1. GRADUATING CLASS
GRADUATING CLASS AT WEST BROAD STREET SCHOOL.
(COURTESY OF CLARETHA GARDNER MORSE)
2. SCHOOL STUDENTS
A RARE 1930'S PHOTOGRAPH OF STUDENTS AT THE FRONT ENTRANCE OF WEST BROAD STREET SCHOOL.
(COURTESY OF THE GEORGIA HISTORICAL SOCIETY)
1776 William Scarbrough is born in South Carolina.
1798 Scarbrough comes to Savannah and prospers as a shipping merchant and banker.
1815 At the height of his wealth, Scarbrough becomes a principal investor and president of the Savannah Steamship Company.
1818 Scarbrough commissions British architect William Jay to design a house for him on West Broad Street, now Martin Luther King, Jr. Boulevard. The earliest example of domestic Greek revival style in the Deep South, it is completed in May of 1819.
1819 The first steamship to cross the Atlantic, Scarbrough's history-making Savannah is not a commercial success and soon drives the shipbuilder into bankruptcy.
1820 Declared an insolvent debtor by the court, Scarbrough is forced to sell the house to his brother-in-law, another Savannah investor named Robert Isaac.
1828 Godfrey Barnsley, an English-born cotton merchant, marries Julia, one of Scarbrough's daughters.
1835 Barnsley assumes management of Scarbrough House and adds a third story to the two-story building.
1851 Scarbrough House is sold to the Dominick O'Byrne family.
1864 General William Tecumseh Sherman occupies Savannah.
1865 Black educators form the Savannah Educational Association.
1867 Concerned about the educational needs of newly freed blacks, Bishop Verot contacts the Bishop in LePuy, France, and enlists the services of the Sisters of Saint Joseph. Once in Savannah, the Sisters create an orphanage and school at Perry and Floyd streets for white boys. Children of freed slaves are invited to attend classes.
1868 The eight Sisters of Saint Joseph establish a temporary day school for 80 black children as well as a "Night School for Adult Negroes" in Scarbrough House.
1870 Bishop Verot purchases Scarbrough House outright from Margaret O'Byrne for $13,000.
1872 Black leadership continues to pressure the community to provide adequate schooling for their children. The Board of Education finally establishes a school for black children in the rectory of Saint Stephen's Episcopal Church at Lincoln and Macon streets.
1873 On November 22nd, fire destroys the rectory at Saint Stephen's. Its 178 students are moved to the recently vacated Scarbrough House. James Porter becomes the first principal of the new West Broad Street School.
1876 The Catholic Diocese sells Scarbrough House to Bernard McKenna for $4,100. The Board of Education continues to rent the house for a school.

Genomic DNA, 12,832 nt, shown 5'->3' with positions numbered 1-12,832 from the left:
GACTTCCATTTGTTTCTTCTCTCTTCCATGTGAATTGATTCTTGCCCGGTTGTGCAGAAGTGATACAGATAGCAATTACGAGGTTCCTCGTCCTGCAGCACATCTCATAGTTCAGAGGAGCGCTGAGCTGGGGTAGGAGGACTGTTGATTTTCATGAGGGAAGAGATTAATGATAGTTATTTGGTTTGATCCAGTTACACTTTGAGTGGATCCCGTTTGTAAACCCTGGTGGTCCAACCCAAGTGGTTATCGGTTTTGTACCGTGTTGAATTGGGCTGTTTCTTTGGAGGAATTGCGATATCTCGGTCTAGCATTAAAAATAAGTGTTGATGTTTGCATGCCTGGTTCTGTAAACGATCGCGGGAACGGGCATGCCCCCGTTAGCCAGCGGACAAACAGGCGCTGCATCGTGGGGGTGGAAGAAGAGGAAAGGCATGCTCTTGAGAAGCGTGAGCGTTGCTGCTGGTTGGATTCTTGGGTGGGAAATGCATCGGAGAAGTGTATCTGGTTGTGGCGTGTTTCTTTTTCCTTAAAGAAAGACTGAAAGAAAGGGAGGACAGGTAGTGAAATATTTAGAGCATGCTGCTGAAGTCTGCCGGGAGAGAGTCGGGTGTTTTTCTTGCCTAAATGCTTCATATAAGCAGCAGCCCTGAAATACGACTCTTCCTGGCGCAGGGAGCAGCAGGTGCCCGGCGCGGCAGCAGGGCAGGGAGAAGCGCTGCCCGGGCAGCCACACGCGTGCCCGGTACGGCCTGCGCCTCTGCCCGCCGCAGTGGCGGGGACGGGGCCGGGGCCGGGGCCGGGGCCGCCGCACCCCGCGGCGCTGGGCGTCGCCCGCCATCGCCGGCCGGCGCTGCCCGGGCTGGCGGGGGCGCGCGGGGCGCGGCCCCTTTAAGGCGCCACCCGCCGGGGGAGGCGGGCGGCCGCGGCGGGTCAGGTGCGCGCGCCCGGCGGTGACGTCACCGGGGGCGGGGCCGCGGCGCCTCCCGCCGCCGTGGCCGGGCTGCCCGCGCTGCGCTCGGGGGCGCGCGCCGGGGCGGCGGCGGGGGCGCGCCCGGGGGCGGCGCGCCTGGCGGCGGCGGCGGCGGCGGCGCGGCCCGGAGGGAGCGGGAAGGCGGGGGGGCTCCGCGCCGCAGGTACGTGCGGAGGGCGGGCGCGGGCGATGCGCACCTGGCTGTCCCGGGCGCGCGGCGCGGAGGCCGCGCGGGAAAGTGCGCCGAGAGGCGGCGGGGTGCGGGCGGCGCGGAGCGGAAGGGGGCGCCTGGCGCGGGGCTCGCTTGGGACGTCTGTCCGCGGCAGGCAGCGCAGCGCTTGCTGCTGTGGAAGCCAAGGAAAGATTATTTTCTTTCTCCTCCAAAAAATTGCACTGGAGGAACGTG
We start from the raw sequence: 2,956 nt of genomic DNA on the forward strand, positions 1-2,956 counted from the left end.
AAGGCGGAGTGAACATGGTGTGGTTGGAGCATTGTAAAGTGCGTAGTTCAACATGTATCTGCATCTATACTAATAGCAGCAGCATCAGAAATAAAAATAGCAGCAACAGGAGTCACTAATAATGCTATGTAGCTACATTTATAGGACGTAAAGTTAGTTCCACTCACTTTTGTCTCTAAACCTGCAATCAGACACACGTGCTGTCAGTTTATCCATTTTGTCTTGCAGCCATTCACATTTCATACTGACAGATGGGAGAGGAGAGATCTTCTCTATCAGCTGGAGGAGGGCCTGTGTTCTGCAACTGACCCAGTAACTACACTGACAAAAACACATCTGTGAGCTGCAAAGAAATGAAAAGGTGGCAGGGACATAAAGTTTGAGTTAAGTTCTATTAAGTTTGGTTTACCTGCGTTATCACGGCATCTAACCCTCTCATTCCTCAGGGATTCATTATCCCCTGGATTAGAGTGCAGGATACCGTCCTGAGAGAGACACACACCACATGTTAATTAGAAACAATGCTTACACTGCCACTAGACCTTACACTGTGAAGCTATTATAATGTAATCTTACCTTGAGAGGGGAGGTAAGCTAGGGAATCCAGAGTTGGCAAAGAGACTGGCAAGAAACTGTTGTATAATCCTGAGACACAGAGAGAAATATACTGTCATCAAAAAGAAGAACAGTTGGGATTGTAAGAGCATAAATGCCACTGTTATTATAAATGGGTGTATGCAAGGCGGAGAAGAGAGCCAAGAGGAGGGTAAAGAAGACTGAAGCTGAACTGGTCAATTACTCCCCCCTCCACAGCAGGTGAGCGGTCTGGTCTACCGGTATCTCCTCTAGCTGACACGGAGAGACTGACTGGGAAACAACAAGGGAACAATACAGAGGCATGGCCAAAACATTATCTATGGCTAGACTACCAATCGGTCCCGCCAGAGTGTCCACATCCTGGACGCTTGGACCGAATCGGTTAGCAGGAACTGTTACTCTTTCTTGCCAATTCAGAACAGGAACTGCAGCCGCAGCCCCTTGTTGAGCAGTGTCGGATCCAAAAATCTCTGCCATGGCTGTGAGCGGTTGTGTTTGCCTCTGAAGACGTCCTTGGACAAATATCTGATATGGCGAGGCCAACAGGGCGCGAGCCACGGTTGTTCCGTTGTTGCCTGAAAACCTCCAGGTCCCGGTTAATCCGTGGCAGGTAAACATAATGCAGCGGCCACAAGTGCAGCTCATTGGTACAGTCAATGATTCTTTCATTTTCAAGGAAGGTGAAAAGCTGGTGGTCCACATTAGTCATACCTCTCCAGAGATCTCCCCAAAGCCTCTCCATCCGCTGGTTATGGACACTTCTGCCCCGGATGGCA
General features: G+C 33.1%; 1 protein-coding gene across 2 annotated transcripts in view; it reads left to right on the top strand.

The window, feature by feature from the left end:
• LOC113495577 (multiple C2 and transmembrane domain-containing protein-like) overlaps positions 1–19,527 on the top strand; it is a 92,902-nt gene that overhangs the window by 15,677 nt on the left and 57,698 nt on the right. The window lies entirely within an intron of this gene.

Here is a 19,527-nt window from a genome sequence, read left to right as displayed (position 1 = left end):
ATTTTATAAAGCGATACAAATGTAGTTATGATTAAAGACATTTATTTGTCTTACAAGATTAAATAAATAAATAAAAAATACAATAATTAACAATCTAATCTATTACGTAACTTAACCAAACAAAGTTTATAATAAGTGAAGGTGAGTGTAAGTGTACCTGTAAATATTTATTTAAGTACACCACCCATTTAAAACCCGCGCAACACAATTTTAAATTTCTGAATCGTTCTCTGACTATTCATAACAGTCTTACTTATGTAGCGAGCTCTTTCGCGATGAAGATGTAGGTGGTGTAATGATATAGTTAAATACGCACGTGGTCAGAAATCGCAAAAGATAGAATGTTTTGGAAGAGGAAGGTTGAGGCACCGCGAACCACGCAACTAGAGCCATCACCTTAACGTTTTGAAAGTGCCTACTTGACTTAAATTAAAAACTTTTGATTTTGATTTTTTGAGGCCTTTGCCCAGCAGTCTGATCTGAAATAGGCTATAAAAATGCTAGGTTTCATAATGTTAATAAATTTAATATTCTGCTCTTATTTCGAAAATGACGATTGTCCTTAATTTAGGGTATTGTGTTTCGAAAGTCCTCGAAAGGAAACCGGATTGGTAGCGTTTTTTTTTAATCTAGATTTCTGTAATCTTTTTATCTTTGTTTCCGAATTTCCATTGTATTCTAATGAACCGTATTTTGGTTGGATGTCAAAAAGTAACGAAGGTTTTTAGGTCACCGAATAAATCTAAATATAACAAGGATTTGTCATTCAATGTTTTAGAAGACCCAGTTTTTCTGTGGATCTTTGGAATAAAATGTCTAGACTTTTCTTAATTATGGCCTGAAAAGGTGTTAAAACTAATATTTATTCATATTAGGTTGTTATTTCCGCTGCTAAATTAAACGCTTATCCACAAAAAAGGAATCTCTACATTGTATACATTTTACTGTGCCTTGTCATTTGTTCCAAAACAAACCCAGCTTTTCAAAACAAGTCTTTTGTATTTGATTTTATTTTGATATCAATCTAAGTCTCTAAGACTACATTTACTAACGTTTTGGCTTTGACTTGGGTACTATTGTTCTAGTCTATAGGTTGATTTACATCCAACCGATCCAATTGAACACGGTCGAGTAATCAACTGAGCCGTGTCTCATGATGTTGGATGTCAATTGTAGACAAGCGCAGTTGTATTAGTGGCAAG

1878 George W.J. DeRenne (1853-1916) acquires Scarbrough House and deeds it to the City of Savannah Board of Public Education to be used exclusively as a school for children of African descent. A codicil in the deed stipulates that no religious instruction should be given in the building. The terms of the agreement also provide that the property will revert to DeRenne or his heirs should it not be used in the prescribed manner.
1878 James Butler follows James Porter as principal of West Broad Street School.
1880 Hundreds of children are turned away due to lack of space at the school.
1888 The Savannah Tribune of July 14th reports on the West Broad Street School graduation exercises held at a local theatre. Proceeds from the twenty-five cent admission fee go toward the improvement of the school library.
1889 The Board of Education builds a four-room annex at the cost of $2,000.
1896 A Grand Jury's report states that the main building of West Broad Street School is "entirely unfitted for school purposes," citing the extreme lack of light and ventilation.
1914 West Broad Street School boasts 14 classrooms with 750 children, most of whom come from the section of the city known as Yamacraw.
1915 The Savannah Tribune carries a headline "Hundreds Not Admitted" and reports that the school is horribly crowded with a total of 836 students.
1920 A Savannah Fire Department inspection warns the city that West Broad Street School is a firetrap.
1921 Long-time principal James Butler dies and is mourned as a man of "rare literary tastes and most gentle refinement of personality." Ira S. Bryant becomes the new principal, and Walter G. Dixon follows him in the 1930's.
1954 Brown vs. Board of Education. This landmark decision of the United States Supreme Court declares state laws establishing separate public schools for black and white students unconstitutional.
1958 West Broad Street School boasts 847 students and 26 teachers.
1962 West Broad Street School closes.